With organisations desperate to stay connected, you can see why Teams was a good fit but now as we resume a more regular ways of doing things and Teams isn’t our only option, things are getting messy.

For one, Teams was rarely adopted in lock-step in any institution and we have super users VS occasional users. When critical communications are going through Teams, occasional users miss information. Super users can be equally frustrated by a lack of reciprocity in chat and channel messages where they’ve become accustomed to immediacy, or the need to replicate messages and documentation across multiple channels which have different audiences and different document permissions.

We’ve seen an increase of communications double-up with one College reporting up to 30% duplication of Teams staff communication as emails where there are valid concerns that people will miss information. Within an organisation, the proliferation of new Teams, channels and the use of chat across themes, topics and departments means that despite the pretty decent search feature in MS Teams, finding old documents or messages becomes increasingly difficult.

In a very short space of time, the explosion of Teams use has created significant complexity in communication for some organisations, when its intention was to simplify it. Given enough noise and frustration in Teams and people resort to other platforms, exacerbating communications and information management complexity.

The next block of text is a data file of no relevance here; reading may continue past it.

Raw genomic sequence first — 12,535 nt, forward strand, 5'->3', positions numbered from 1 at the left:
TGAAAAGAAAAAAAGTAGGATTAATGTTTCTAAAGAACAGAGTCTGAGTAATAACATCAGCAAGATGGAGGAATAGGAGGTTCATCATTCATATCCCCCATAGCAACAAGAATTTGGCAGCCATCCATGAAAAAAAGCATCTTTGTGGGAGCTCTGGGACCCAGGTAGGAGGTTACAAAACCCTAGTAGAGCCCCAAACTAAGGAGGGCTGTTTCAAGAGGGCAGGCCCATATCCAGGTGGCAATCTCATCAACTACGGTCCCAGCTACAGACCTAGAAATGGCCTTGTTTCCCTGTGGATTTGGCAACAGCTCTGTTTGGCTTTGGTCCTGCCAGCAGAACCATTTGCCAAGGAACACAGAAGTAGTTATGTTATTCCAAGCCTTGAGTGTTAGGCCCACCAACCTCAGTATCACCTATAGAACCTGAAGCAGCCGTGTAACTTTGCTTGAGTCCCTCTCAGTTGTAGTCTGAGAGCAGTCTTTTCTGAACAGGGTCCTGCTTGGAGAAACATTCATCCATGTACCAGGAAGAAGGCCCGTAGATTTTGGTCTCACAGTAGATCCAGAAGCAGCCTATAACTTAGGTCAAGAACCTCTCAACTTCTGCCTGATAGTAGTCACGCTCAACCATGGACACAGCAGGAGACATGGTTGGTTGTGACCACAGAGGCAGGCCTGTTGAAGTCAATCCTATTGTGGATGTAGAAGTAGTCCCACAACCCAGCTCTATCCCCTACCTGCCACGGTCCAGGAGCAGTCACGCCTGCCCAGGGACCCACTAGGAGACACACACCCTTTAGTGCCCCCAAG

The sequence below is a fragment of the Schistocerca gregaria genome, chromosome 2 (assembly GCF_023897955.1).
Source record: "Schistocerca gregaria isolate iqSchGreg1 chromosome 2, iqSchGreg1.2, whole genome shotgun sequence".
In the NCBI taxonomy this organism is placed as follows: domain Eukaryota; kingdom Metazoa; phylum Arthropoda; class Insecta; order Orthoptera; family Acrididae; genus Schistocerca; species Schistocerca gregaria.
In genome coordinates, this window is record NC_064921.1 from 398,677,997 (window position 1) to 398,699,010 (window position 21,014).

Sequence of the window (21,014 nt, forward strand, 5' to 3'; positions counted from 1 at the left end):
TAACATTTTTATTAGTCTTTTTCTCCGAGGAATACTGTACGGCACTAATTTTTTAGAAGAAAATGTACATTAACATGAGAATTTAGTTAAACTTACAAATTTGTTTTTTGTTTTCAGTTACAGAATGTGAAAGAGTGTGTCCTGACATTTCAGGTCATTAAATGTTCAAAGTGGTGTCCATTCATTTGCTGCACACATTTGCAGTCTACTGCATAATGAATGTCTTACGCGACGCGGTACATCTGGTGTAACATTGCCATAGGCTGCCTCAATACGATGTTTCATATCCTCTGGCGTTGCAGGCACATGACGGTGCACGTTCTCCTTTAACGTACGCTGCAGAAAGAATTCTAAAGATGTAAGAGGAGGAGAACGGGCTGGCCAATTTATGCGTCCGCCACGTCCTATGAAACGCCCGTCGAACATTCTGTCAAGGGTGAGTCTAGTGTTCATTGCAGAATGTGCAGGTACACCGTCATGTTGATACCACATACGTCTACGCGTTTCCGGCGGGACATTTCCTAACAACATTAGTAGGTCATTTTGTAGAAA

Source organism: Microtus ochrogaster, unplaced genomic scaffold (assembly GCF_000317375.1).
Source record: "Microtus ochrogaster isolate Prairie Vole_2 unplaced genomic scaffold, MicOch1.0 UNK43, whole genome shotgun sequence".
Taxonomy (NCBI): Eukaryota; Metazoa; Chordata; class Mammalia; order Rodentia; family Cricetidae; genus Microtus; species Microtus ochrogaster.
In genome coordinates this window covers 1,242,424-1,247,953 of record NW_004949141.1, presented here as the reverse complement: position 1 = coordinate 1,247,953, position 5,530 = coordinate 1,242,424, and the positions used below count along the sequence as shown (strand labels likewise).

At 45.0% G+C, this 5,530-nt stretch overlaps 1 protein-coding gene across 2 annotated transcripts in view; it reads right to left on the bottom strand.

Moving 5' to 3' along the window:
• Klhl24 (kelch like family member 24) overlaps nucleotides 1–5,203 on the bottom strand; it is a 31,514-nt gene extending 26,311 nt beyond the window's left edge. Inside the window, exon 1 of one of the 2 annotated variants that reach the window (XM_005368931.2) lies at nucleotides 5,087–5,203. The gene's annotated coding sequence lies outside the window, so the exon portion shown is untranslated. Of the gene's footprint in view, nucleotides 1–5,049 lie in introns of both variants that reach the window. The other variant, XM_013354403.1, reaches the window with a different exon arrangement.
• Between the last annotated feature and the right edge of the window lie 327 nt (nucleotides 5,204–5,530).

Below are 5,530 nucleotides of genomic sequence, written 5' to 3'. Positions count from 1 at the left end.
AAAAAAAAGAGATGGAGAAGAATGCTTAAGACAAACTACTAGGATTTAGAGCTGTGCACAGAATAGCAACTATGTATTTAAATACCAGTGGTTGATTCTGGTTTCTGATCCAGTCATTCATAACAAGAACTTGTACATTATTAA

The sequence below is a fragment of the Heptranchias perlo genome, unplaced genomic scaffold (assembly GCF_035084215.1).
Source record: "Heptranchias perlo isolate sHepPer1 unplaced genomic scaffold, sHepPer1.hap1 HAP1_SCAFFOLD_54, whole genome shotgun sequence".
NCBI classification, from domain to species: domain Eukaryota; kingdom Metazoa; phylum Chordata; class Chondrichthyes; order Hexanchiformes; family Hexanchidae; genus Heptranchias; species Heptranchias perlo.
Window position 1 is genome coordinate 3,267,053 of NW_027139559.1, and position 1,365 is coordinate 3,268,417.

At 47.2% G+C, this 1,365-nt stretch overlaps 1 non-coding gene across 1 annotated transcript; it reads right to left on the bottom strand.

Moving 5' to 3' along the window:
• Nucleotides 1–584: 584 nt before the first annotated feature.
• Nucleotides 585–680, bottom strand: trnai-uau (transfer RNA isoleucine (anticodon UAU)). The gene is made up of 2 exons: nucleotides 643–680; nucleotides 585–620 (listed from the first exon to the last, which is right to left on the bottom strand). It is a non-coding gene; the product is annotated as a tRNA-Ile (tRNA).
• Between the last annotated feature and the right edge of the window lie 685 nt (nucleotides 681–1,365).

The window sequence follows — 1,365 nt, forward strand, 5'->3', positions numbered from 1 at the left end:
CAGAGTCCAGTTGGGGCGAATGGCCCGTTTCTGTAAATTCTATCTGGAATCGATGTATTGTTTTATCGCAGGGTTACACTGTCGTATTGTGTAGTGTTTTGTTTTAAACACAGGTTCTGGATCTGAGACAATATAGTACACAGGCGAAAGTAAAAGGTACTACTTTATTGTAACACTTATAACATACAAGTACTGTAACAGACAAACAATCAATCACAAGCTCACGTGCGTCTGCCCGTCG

Ok, we use Teams. We don’t email internally at all. I like Teams and I’m not saying that all organisations are experiencing this, though many are to varying degrees. The critical differences we’ve built into the operations of organisations we’ve assisted through communications and technology audits has been in:

  1. the rollout and administration of the Teams platform
  2. the direction provided over the protocols and practice for communication
  3. planning for the interplay of Teams with SharePoint, Outlook and your Learning Management System.

The complexity is that Teams is like email, instant messaging, a message board, a classroom and an information database all rolled into one and all of it is critical to daily organisation and community-building. Some of the functions of Teams are better at replacing other applications, rather than working alongside them but it all comes down to planning and clear direction.

The good news is, it’s never too late to sort it out. If you want 2021 to look different, now is the time to have the conversation and plan how you’ll use Teams. We've facilitated many of these sessions and helped organisations re-engineer their communications from the ground up, with or without Teams. We can do this for you too.

 

Rowan Freeman
Written by Rowan Freeman

Rowan Freeman is the Head of Learning and Technology Consulting at RTG. An energetic, determined innovator with ten years in secondary and tertiary educational leadership, Rowan is focused on sustainable change in education, effective change management, technology-enabled learning and teaching and analytics strategy to drive practical outcomes. Rowan has a Master of Education, completing case study research exploring factors that motivate secondary teachers to engage in professional learning, using the stages of teacher professional practice as the comparative factor.